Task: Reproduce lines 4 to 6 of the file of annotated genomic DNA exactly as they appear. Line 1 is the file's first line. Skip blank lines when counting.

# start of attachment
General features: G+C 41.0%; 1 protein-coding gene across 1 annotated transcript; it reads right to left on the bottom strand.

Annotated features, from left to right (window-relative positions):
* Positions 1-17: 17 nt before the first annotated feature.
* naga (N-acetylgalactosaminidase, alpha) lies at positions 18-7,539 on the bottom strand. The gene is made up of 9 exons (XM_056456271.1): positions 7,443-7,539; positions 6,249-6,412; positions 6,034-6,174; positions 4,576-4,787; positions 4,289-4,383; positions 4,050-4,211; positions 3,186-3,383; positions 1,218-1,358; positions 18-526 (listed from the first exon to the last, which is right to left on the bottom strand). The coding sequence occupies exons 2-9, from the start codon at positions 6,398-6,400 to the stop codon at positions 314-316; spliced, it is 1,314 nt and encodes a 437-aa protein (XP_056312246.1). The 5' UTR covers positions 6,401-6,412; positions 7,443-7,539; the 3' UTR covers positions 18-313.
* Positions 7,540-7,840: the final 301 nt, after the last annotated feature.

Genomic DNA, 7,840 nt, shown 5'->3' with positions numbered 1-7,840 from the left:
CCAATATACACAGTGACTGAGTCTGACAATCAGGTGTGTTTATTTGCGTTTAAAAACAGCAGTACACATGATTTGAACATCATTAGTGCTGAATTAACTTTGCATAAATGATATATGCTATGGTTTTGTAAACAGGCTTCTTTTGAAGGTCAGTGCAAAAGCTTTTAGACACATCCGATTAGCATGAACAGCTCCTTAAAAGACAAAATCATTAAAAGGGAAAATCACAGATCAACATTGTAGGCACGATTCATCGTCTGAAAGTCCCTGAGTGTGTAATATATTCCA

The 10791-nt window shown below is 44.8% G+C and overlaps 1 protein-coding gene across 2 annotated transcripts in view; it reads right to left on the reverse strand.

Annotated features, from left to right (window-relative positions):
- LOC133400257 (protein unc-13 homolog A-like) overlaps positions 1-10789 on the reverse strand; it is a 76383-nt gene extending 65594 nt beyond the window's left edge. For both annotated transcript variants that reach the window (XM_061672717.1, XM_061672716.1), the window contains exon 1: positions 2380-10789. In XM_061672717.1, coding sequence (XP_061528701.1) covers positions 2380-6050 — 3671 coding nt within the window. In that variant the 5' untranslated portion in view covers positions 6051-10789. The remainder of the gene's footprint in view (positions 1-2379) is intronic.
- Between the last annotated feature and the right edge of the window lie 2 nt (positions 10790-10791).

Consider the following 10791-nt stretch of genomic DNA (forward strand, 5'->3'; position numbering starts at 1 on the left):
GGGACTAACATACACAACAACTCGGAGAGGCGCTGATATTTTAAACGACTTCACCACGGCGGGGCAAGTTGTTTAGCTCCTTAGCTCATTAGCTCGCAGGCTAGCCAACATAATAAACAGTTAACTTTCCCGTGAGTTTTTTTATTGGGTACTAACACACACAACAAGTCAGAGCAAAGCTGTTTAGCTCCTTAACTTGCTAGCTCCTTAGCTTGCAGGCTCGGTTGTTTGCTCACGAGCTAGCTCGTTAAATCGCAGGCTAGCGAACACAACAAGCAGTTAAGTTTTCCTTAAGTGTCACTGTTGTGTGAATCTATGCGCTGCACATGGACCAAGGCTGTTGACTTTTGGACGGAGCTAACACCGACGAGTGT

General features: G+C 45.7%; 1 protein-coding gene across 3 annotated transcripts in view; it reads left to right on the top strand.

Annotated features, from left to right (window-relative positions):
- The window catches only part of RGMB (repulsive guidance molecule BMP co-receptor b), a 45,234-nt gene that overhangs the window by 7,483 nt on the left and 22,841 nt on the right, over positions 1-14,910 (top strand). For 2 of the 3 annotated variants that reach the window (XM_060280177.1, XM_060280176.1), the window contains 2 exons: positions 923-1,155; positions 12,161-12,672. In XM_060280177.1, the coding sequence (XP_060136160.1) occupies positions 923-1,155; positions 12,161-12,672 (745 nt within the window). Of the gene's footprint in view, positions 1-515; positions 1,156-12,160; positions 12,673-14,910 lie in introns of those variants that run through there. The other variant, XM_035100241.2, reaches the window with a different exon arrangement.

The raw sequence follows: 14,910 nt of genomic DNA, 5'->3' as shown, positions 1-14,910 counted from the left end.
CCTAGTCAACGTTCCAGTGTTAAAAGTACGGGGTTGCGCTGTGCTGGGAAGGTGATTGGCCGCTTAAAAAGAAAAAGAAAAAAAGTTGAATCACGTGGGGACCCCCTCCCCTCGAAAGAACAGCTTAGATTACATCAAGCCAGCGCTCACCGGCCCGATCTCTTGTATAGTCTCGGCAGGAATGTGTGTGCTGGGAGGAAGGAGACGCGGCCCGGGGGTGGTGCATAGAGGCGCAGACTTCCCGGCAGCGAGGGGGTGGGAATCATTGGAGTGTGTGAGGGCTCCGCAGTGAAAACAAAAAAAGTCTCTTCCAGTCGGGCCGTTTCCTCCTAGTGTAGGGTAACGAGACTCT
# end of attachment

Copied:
* naga (N-acetylgalactosaminidase, alpha) lies at positions 18-7,539 on the bottom strand. The gene is made up of 9 exons (XM_056456271.1): positions 7,443-7,539; positions 6,249-6,412; positions 6,034-6,174; positions 4,576-4,787; positions 4,289-4,383; positions 4,050-4,211; positions 3,186-3,383; positions 1,218-1,358; positions 18-526 (listed from the first exon to the last, which is right to left on the bottom strand). The coding sequence occupies exons 2-9, from the start codon at positions 6,398-6,400 to the stop codon at positions 314-316; spliced, it is 1,314 nt and encodes a 437-aa protein (XP_056312246.1). The 5' UTR covers positions 6,401-6,412; positions 7,443-7,539; the 3' UTR covers positions 18-313.
* Positions 7,540-7,840: the final 301 nt, after the last annotated feature.

Genomic DNA, 7,840 nt, shown 5'->3' with positions numbered 1-7,840 from the left: